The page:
Once on the water it was lively enough straight away (by my standards) but the banter was cheerful and lively so I  felt full of adventure and up for it and I just loved the feeling of my new boat and me riding the tide and roller coaster waves as we headed north east towards the high cliff of the land in the distance. We kept a really tight group so we could see each other and communicate more easily just in case......!
Getting into the right position is vital as if you miss your place you could end up going off to Pembroke so constant power and focus is needed and my adrenadine was keeping me and my boat right on track.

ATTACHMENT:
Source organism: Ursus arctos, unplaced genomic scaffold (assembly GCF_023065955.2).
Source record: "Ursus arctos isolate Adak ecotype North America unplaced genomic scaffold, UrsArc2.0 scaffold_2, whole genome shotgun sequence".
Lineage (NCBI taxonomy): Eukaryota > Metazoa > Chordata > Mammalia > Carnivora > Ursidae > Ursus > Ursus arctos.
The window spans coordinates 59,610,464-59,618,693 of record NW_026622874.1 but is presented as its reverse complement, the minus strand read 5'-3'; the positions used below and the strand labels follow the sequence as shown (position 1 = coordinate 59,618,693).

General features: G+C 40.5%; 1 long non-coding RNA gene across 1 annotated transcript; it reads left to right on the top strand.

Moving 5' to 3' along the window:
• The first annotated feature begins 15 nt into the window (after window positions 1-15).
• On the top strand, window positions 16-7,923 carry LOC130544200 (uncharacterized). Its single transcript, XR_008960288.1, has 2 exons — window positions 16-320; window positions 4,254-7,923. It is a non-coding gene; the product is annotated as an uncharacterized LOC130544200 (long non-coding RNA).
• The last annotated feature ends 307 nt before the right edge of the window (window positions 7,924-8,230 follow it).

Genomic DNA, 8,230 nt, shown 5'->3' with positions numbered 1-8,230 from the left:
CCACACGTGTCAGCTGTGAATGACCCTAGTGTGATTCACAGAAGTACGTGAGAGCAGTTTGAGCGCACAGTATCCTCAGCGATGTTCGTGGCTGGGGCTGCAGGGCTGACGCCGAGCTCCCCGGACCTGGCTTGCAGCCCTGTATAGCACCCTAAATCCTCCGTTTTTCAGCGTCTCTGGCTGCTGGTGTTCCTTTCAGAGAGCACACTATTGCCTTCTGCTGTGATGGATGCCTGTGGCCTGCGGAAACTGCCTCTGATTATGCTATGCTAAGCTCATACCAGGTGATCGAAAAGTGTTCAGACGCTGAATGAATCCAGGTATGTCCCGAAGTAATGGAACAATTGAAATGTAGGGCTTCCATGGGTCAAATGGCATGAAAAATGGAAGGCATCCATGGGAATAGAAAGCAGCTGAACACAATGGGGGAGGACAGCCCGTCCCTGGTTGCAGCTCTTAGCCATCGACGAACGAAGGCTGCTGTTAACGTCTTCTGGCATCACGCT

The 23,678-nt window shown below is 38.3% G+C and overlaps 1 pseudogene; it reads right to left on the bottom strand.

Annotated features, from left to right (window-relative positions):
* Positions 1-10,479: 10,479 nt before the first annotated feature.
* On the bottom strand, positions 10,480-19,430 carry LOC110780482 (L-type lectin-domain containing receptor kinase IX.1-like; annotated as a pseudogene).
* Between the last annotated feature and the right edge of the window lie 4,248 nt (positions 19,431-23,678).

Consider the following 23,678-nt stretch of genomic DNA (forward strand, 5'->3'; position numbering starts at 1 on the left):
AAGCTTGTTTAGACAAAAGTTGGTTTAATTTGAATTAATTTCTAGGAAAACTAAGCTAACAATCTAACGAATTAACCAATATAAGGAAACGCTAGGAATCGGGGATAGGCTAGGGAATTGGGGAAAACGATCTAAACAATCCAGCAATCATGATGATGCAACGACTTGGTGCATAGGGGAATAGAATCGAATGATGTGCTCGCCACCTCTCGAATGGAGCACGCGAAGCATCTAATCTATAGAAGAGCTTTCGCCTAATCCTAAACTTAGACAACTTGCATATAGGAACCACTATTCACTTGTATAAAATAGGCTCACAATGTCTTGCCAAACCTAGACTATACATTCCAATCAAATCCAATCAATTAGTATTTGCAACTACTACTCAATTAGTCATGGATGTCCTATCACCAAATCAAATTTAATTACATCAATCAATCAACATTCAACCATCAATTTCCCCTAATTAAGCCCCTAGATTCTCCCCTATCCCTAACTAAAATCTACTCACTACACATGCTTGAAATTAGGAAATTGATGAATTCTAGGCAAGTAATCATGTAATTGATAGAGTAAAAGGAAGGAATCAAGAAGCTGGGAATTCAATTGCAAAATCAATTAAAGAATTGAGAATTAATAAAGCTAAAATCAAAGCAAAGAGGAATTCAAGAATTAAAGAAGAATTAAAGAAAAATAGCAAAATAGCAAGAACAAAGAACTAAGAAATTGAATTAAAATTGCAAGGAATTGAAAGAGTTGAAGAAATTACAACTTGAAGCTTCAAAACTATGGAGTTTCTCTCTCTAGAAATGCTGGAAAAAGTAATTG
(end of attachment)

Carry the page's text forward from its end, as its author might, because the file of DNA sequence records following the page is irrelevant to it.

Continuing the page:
We didn't head straight into shore but took the long way home between the goal mouth of the Gwylans (islands) and had a lunch stop at Porth Ysgo where 2 large birds of prey were being haranged by crows.
Gwylan Fawr and Gwylan Bach
Gill, Christian, john with Bardsey and Pen y Cil behind

Eventually we landed at Aberdaron and the usual car shuttle connected the right people up with the right kayaks and cars.

Another top trip was praised and pondered over a table full of tea, cappucinos and scones on the balcony of the hotel overlooking the beach in the gorgeous sunshine.

Wednesday, 2 March 2011

Tree Creeper

I spotted a tree creeper this evening while walking on bottom path of Pwyll Gwyn Woods. I recognised him as he did exactly what his name tag says...have never seen one before.
Lovely evening bathed in amber sunlight from an effervescent sunball